Creators: Story by Tsugumi Ohba; art by Takeshi Obata
Publishing Information: VIZ Media, paperback, 200 pages, $7.99 (US), $9.99 CAN, £5.99 UK
Ordering Numbers: ISBN: 978-1-4215-0168-0 (ISBN-13); 1-4215-0168-6 (ISBN-10)
The shonen manga Death Note, by writer Tsugumi Ohba and artist Takeshi Obata, remains popular long after its conclusion not just because of any infamy or controversy the series has gained, but also because of the generally thoughtful approach to the storytelling and the series’ philosophical matters.
Death Note, Vol. 1 introduces the primary players and central concepts. Light Yagami is a high school student with great prospects for the future, but in spite of his academic achievements, he is bored. Ryuk is a shinigami – a death god, and he is bored out of his mind with the sorry state of affairs in the Realm of the Shinigami. To have some fun, Ryuk drops his Death Note into the human world. The Death Note is a notebook, and any human whose name is written on a page within the notebook will die.
Light finds the Death Note and learns of its use via instructions included inside, so he decides to use it to rid the world of evil – especially of the vilest criminals. After criminals start dropping dead in large numbers, Interpol assigns the legendary detective, L, to track down the killer of these criminals, a killer they name “Kira.” With L seemingly getting closer to discovering his activities, Light engages in a game of cat and mouse with the detective, while trying to stay true to his noble goal.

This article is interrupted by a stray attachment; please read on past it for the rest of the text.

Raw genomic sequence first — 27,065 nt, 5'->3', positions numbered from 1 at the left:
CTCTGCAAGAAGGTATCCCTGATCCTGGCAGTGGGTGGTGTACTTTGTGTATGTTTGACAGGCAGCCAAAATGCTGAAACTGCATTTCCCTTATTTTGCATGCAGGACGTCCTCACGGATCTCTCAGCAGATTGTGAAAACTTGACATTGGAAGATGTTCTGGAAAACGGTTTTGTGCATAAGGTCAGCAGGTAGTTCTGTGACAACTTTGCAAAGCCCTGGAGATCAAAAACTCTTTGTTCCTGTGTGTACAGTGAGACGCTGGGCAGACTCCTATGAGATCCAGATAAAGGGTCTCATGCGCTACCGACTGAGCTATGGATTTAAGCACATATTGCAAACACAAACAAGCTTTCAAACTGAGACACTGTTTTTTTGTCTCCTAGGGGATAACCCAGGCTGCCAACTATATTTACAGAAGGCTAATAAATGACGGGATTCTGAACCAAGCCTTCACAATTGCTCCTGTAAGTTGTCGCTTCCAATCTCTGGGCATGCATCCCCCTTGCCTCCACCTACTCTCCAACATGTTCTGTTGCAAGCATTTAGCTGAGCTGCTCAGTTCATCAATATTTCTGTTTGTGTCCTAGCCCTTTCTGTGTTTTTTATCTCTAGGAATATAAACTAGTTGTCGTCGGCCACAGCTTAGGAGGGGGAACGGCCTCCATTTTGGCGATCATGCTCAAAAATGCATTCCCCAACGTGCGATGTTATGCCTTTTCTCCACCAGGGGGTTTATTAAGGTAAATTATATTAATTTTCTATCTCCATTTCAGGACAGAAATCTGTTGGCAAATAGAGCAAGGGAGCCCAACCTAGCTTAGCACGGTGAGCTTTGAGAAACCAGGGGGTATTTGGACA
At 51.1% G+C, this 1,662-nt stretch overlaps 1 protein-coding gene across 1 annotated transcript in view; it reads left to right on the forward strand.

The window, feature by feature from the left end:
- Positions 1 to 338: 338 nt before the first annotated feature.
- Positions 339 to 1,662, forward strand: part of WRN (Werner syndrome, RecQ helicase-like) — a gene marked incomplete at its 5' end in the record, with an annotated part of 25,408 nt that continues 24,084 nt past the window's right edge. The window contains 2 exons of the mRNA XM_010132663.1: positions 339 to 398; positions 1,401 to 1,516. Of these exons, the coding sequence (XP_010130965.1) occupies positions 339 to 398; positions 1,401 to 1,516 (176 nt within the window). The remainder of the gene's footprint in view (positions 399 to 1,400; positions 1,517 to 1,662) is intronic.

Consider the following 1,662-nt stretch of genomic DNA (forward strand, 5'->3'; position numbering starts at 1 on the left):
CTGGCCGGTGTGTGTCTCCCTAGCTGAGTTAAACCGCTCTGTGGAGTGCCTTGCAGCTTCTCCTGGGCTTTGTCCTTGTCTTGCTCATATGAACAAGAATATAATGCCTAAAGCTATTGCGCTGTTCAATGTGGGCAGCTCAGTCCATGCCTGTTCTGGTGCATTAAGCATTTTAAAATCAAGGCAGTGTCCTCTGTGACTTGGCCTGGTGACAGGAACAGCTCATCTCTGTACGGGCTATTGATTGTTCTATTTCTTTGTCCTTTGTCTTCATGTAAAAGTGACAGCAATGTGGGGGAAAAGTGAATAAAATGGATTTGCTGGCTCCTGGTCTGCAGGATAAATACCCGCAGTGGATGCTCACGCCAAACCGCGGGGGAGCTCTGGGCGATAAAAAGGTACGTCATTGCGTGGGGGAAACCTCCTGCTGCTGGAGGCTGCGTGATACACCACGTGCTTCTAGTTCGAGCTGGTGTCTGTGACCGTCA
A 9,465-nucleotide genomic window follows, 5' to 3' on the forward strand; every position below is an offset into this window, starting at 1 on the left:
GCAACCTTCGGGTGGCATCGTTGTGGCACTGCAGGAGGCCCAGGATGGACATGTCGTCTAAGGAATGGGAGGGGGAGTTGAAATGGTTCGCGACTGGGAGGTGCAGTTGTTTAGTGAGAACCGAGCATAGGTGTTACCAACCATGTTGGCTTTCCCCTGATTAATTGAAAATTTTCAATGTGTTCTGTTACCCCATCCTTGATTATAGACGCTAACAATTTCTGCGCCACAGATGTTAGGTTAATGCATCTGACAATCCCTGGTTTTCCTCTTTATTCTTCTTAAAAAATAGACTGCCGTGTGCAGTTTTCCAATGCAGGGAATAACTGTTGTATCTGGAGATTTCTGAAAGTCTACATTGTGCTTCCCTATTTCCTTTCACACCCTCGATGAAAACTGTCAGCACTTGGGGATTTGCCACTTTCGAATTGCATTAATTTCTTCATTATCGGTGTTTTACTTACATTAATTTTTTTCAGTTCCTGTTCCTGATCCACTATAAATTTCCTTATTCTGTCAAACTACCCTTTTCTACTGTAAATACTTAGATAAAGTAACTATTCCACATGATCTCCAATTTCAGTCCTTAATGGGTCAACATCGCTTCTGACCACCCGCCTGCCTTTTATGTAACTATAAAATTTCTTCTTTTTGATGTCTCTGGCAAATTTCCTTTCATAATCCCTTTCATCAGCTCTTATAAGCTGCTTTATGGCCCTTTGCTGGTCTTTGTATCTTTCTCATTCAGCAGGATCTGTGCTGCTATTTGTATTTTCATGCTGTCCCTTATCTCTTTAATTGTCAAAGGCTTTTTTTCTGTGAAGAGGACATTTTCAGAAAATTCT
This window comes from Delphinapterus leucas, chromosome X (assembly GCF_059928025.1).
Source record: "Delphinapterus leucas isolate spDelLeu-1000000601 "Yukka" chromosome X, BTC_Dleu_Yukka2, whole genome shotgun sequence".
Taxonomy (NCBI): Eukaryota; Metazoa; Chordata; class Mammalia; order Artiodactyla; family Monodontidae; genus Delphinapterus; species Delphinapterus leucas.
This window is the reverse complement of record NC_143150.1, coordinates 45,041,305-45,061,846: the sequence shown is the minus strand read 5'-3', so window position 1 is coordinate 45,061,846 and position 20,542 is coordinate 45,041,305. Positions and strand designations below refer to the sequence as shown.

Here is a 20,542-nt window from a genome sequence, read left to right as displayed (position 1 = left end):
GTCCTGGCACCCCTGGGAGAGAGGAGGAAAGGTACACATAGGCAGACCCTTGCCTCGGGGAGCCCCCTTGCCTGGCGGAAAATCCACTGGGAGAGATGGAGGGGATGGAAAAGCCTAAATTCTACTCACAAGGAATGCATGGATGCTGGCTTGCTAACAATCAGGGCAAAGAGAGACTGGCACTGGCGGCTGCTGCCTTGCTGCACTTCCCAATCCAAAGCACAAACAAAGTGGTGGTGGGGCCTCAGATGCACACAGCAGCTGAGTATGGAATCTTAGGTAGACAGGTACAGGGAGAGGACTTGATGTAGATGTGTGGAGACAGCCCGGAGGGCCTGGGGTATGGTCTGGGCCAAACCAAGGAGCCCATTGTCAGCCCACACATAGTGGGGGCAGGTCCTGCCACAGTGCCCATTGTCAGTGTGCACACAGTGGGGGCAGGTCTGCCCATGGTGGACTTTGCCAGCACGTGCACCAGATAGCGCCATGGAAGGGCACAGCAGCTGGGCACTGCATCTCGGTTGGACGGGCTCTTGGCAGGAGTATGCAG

The seven chapters that comprise this first volume of Death Note serve to introduce the story, settings, and characters to readers, which they do with some detail and quite a bit of efficiency. Ohba not only moves quickly to establish the hook – how Light Yagami uses the Death Note – but the author also begins to dig into the why of Light’s activities. Ohba presents Light as a very intelligent, thoughtful, and well-meaning young man, but a young man who is also conniving, manipulative, and dangerous. In these early chapters, Ohba does make one wonder to what extent the Death Note has affected Light’s personality. Has this supernatural notebook changed Light or merely brought out his true nature?
The graphic storytelling and art by Takeshi Obata is excellent. Obata establishes Death Note’s suspenseful mood, and balances the narrative’s supernatural and real world aspects. With his drawings, Obata peers into Light’s soul, allowing the reader to investigate the character. Obata also creates an impenetrable aura of mystery around the detective L that makes this excellent series all the better.